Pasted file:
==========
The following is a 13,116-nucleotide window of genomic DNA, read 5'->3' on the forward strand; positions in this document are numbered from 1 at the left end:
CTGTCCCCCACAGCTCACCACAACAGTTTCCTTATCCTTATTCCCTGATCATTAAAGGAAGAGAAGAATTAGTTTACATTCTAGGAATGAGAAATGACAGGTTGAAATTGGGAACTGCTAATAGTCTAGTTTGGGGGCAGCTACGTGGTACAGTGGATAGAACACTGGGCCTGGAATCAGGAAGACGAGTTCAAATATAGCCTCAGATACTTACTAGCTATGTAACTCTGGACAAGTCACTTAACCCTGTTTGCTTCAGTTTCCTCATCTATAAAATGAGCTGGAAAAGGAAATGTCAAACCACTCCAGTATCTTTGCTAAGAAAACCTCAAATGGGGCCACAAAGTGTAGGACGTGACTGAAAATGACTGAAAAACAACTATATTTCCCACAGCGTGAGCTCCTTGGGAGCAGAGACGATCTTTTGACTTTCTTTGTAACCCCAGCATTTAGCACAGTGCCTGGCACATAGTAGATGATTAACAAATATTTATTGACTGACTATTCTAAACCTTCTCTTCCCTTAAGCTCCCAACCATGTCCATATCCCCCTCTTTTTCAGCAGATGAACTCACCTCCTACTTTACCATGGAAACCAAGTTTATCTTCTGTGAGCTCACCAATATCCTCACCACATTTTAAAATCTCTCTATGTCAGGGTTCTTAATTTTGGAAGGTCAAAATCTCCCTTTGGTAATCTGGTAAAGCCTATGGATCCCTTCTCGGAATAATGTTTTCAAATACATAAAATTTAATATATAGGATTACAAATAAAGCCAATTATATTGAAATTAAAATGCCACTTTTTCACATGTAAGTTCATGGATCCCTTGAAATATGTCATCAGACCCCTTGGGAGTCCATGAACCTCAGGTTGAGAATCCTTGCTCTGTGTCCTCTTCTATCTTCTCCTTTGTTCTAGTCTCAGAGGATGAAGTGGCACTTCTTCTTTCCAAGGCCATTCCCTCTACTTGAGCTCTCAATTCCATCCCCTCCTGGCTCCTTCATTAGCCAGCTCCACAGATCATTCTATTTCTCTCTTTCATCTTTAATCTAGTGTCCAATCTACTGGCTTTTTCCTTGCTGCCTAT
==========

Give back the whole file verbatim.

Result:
The following is a 13,116-nucleotide window of genomic DNA, read 5'->3' on the forward strand; positions in this document are numbered from 1 at the left end:
CTGTCCCCCACAGCTCACCACAACAGTTTCCTTATCCTTATTCCCTGATCATTAAAGGAAGAGAAGAATTAGTTTACATTCTAGGAATGAGAAATGACAGGTTGAAATTGGGAACTGCTAATAGTCTAGTTTGGGGGCAGCTACGTGGTACAGTGGATAGAACACTGGGCCTGGAATCAGGAAGACGAGTTCAAATATAGCCTCAGATACTTACTAGCTATGTAACTCTGGACAAGTCACTTAACCCTGTTTGCTTCAGTTTCCTCATCTATAAAATGAGCTGGAAAAGGAAATGTCAAACCACTCCAGTATCTTTGCTAAGAAAACCTCAAATGGGGCCACAAAGTGTAGGACGTGACTGAAAATGACTGAAAAACAACTATATTTCCCACAGCGTGAGCTCCTTGGGAGCAGAGACGATCTTTTGACTTTCTTTGTAACCCCAGCATTTAGCACAGTGCCTGGCACATAGTAGATGATTAACAAATATTTATTGACTGACTATTCTAAACCTTCTCTTCCCTTAAGCTCCCAACCATGTCCATATCCCCCTCTTTTTCAGCAGATGAACTCACCTCCTACTTTACCATGGAAACCAAGTTTATCTTCTGTGAGCTCACCAATATCCTCACCACATTTTAAAATCTCTCTATGTCAGGGTTCTTAATTTTGGAAGGTCAAAATCTCCCTTTGGTAATCTGGTAAAGCCTATGGATCCCTTCTCGGAATAATGTTTTCAAATACATAAAATTTAATATATAGGATTACAAATAAAGCCAATTATATTGAAATTAAAATGCCACTTTTTCACATGTAAGTTCATGGATCCCTTGAAATATGTCATCAGACCCCTTGGGAGTCCATGAACCTCAGGTTGAGAATCCTTGCTCTGTGTCCTCTTCTATCTTCTCCTTTGTTCTAGTCTCAGAGGATGAAGTGGCACTTCTTCTTTCCAAGGCCATTCCCTCTACTTGAGCTCTCAATTCCATCCCCTCCTGGCTCCTTCATTAGCCAGCTCCACAGATCATTCTATTTCTCTCTTTCATCTTTAATCTAGTGTCCAATCTACTGGCTTTTTCCTTGCTGCCTAT